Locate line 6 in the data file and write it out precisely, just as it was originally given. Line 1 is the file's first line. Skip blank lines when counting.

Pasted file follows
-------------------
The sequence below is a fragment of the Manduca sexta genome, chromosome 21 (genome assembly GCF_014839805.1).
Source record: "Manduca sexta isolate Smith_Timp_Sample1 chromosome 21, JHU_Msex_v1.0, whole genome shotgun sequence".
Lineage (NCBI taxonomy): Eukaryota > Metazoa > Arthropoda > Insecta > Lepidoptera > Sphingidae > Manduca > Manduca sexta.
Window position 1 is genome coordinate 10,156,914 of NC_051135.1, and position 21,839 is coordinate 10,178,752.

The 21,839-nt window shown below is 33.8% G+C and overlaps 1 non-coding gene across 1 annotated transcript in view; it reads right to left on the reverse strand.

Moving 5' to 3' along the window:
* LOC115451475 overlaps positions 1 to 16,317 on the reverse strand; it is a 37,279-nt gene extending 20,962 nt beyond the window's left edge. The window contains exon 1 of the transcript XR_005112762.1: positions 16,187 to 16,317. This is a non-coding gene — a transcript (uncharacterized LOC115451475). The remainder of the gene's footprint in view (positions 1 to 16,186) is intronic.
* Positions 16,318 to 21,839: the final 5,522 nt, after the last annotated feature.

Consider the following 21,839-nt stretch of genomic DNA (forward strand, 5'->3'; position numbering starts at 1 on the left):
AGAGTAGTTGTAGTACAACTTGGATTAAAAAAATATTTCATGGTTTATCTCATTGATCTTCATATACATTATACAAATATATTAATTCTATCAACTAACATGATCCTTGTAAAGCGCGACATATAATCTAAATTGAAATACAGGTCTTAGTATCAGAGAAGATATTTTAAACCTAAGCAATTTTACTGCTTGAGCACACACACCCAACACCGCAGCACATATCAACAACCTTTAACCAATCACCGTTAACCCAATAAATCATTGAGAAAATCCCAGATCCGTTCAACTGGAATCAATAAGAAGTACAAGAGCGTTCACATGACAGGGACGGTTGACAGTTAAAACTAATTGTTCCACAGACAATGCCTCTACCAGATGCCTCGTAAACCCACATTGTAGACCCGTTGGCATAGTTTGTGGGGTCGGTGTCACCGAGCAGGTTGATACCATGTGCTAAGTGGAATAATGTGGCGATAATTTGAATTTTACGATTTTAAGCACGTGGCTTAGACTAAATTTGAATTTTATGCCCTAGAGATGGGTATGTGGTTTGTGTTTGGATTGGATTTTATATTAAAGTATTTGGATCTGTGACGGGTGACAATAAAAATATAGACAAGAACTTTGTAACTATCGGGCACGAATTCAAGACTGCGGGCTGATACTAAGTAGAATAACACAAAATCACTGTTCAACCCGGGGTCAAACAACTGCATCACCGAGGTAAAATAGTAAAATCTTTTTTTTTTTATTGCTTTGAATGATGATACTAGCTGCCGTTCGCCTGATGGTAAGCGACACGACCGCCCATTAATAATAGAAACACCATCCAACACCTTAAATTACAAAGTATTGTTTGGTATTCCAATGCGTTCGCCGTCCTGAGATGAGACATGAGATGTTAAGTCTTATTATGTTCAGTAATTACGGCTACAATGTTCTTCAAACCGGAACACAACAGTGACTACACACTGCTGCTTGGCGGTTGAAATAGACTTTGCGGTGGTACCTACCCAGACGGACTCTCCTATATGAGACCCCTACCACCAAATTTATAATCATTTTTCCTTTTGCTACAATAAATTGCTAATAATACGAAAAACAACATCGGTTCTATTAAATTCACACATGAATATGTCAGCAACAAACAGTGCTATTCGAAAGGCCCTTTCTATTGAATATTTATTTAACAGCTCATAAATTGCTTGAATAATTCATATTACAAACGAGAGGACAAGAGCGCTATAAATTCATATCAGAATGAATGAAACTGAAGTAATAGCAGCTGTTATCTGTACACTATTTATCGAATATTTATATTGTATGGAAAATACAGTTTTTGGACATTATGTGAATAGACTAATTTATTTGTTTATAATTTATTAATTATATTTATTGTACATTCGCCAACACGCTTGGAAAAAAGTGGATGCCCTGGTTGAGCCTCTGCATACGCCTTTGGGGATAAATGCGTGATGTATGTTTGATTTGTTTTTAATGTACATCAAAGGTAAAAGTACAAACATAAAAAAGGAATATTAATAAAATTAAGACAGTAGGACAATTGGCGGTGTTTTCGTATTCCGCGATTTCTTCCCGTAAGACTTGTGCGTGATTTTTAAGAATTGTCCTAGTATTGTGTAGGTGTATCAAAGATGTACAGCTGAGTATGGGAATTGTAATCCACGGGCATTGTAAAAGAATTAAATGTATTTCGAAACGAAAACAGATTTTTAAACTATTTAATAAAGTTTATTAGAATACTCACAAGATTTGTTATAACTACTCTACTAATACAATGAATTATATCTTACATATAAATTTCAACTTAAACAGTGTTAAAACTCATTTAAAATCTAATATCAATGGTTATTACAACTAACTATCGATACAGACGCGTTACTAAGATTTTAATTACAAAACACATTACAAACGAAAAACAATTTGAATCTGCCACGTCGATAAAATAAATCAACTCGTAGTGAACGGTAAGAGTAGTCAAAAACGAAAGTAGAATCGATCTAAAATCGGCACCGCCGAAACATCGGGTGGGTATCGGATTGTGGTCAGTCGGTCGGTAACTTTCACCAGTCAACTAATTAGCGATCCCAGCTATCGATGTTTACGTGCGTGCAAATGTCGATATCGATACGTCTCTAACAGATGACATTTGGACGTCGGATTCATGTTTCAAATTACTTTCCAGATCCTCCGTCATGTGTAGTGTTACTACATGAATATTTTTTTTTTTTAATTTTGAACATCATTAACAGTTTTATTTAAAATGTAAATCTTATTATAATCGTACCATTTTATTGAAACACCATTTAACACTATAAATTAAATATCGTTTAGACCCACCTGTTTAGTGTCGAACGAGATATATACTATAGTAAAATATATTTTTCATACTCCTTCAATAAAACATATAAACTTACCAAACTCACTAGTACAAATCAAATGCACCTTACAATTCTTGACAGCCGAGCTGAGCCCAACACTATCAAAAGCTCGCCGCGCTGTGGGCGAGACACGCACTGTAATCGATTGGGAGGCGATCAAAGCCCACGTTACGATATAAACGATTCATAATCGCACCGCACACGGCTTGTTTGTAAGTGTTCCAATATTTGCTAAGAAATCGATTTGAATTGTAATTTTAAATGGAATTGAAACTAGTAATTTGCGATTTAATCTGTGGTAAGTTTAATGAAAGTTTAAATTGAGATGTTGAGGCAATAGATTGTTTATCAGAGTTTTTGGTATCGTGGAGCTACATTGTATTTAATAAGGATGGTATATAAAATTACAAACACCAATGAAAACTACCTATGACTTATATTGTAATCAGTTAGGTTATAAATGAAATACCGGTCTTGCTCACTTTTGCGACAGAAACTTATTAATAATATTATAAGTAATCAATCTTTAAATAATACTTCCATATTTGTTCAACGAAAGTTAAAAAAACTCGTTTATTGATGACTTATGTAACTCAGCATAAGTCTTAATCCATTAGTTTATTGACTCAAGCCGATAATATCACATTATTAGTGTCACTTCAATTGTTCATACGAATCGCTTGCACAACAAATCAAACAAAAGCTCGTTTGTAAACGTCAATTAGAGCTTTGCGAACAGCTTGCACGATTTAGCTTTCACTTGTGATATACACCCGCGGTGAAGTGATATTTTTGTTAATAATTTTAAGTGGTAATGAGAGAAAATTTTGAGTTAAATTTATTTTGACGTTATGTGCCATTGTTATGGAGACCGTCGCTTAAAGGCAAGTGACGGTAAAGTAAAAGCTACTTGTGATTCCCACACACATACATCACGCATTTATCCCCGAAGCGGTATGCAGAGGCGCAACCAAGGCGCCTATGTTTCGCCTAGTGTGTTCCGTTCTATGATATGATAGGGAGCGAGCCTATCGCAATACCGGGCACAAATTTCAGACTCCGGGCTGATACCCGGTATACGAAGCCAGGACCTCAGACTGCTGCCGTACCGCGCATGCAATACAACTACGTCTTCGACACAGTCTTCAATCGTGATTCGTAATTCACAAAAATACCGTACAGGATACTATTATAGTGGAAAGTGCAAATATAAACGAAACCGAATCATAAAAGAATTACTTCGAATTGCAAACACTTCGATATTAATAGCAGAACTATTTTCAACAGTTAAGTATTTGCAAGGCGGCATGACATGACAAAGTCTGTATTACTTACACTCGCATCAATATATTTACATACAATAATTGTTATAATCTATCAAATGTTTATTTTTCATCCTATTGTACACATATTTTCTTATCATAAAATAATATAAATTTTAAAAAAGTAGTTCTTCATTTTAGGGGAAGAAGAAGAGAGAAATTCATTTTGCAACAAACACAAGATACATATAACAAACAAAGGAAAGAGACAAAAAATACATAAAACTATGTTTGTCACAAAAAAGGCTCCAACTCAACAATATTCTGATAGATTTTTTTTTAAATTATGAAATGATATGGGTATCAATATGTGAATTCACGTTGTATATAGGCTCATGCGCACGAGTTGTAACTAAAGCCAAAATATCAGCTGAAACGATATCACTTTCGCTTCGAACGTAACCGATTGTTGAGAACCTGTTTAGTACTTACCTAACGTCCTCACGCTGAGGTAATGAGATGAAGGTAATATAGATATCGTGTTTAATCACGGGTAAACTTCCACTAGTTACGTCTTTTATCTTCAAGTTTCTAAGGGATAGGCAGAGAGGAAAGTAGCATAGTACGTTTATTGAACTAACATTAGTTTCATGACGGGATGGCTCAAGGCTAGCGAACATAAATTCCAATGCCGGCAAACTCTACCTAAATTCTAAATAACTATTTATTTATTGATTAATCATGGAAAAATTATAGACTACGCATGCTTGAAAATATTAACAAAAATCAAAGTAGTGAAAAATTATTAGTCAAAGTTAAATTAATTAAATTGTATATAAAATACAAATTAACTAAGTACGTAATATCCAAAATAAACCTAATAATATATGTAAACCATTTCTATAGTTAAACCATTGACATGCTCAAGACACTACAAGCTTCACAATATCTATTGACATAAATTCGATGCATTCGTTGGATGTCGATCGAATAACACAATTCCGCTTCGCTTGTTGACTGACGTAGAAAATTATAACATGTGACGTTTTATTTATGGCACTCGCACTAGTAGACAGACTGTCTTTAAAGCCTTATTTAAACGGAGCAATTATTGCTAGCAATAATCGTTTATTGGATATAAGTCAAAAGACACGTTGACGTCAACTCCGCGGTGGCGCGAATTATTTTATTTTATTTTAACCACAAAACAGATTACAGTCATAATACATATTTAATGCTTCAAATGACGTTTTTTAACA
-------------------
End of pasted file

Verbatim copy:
Moving 5' to 3' along the window: